Image for “The bliss of art”, Finding Your Bliss

“I am an Art Consultant!”

“I am an Art Consultant?”

“I, am an Art Consultant.”

It took me one full year to fully appreciate my own role in helping designers, procurement specialists, and home owners find their wall décor.

But let’s call it what it is; it’s art. Sometimes inexpensive, sometimes an investment, but regardless of the price tag and the level of exposure the artist may have, the end result is the feeling that a piece of art evokes in the viewer. Bliss! Joy! A memory! A feeling! And art always — and I mean always — evokes an emotion.

My journey into the emotions that art inspires

I studied Art History and Art Appreciation in university. I knew I enjoyed painting, photography and sculpture, but I didn’t know how to inspect other people’s art, or even how to view art. And more importantly, why art is so crucial, and where it evolved from.

Ancient cave paintings were discovered way before the Egyptians, and the art found on cave walls actually depicted stories of the people who lived in those regions. We know that this form of art was discovered in various parts of the world, and became a form of story-telling and history-making.

Fast forward to the world of the medieval aristocracy, when kings and queens would commission tradespeople to make their furniture and hire artists to paint their portraits. Churches adorned their windows with religious stories and legends, while paintings and tapestries bestowed beauty on bare walls.

The evolving influence of art

Through time, art became more than just storytelling; it allowed for expression and interpretation. We had the era of the Impressionists and the Cubists, for which Picasso became famous (and even created his own genre). Van Gogh and his famed friend Gaugin, along with others from that period — Monet and Seurat — helped develop the Expressionist period.

Today, with the advent of inexpensive prints and the mass production of art, we are privileged to be able to appreciate art from a range of emerging artists as well as established artists. Those who couldn’t afford to buy or commission pieces may now purchase art. This is bringing a new throng of enthusiasts to the art stage.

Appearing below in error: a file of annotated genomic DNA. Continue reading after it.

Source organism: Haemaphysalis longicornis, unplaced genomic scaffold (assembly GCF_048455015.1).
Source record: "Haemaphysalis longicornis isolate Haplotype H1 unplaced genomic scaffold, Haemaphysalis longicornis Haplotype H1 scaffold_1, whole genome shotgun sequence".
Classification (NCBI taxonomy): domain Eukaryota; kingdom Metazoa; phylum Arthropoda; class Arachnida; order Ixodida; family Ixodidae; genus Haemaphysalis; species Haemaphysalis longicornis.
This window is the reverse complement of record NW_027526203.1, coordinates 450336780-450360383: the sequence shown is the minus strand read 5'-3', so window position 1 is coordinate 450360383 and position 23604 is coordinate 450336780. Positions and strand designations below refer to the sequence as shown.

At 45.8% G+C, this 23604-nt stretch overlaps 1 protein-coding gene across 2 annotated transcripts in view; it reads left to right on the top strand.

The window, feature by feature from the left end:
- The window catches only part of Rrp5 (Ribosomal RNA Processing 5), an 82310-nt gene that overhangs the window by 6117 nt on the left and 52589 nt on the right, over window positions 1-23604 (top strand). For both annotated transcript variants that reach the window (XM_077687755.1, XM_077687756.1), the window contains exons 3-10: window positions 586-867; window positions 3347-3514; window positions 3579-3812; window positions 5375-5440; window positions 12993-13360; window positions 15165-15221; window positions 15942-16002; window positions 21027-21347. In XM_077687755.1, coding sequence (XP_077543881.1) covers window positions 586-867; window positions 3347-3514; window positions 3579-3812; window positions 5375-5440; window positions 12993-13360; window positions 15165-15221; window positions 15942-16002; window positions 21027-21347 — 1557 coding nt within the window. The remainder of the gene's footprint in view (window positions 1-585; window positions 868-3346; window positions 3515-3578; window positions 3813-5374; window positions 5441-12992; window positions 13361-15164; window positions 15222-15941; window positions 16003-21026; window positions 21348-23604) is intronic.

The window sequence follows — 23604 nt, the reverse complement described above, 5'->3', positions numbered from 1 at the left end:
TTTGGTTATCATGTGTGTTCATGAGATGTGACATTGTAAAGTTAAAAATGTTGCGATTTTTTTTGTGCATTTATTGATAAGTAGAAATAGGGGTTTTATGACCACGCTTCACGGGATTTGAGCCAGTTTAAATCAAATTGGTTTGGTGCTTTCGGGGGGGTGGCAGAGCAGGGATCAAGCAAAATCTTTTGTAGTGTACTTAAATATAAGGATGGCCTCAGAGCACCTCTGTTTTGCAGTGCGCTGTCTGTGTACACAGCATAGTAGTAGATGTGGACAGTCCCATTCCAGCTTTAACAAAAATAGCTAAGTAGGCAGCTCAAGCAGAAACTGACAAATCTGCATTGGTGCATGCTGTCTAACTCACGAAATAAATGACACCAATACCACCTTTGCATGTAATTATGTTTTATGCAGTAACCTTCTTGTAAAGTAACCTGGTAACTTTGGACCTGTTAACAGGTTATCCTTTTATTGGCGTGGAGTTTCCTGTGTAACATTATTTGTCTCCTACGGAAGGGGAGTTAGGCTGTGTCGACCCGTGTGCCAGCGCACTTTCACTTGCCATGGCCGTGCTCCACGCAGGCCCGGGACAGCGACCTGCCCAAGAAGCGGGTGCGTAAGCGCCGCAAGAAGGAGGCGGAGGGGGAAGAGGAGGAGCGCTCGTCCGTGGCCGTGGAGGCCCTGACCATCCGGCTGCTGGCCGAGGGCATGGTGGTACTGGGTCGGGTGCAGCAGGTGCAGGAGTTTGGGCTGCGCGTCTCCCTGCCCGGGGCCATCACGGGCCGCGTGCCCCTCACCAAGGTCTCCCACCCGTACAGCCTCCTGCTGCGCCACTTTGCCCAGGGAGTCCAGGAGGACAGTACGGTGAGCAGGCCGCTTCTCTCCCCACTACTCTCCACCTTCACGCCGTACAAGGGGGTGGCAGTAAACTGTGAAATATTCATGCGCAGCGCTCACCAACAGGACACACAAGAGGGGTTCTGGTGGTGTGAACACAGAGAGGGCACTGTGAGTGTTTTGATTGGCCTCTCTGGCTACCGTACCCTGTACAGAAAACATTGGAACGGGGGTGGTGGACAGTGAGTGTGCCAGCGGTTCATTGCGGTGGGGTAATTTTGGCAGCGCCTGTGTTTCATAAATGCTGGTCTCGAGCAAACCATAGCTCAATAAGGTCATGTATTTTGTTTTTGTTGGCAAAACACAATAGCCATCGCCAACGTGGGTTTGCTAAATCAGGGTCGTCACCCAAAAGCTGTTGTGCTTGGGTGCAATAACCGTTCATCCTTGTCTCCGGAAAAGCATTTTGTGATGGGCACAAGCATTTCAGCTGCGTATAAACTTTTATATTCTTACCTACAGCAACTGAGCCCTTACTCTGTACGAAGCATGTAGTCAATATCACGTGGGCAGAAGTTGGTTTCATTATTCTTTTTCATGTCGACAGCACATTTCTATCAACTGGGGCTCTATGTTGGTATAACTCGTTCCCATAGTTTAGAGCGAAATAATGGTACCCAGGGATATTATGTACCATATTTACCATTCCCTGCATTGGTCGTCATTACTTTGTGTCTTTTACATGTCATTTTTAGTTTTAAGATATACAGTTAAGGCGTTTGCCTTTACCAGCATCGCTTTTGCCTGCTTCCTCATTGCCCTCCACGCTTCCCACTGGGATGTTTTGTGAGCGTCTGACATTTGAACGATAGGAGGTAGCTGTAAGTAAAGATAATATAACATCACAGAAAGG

One of the most important aspects of appreciating and enjoying a piece of art is how it makes you feel, and why. It’s not just about paint on canvas — there is much to appreciate, including scale, movement, colour, and balance. All of these factors play into the finished effect.

The history of art has shown us that light, colour and balance draw the viewer into the piece. Yes, the subject matter may make someone relate to the visual elements, but the key is the way the eye gets drawn into a canvas, and how the composition makes it stay there to savour more, and experience more, and therefore create a reaction, an emotion, that ultimately leads to a feeling of appreciation.

Whether it is because of the colours Monet chose, or the painterly dots of Seurat, or the high realism of the Dutch Masters, the history of art plays very much into the modern art that we have the privilege of enjoying today.

I love choosing pieces that work in spaces that are both traditional and contemporary. As we spend more time in our homes, it is becoming increasingly important that we find things for our home that bring us joy, peace, contentment, and happiness.

Until just recently, I was choosing art for seniors’ homes and offices, but now that there is a shift to working from home, I find I’m applying the same principles as I did when I was selecting art for the common areas of a condo lobby; there has to be something in the piece that draws you in, and keeps you there until it inspires a feeling, an emotion, a response.

We’d love to hear from you! Please send us your comments about this article. As well, please send us your suggestions for future articles. And if you’re a writer, please see our writer’s submissions page for details.

Love,
Judy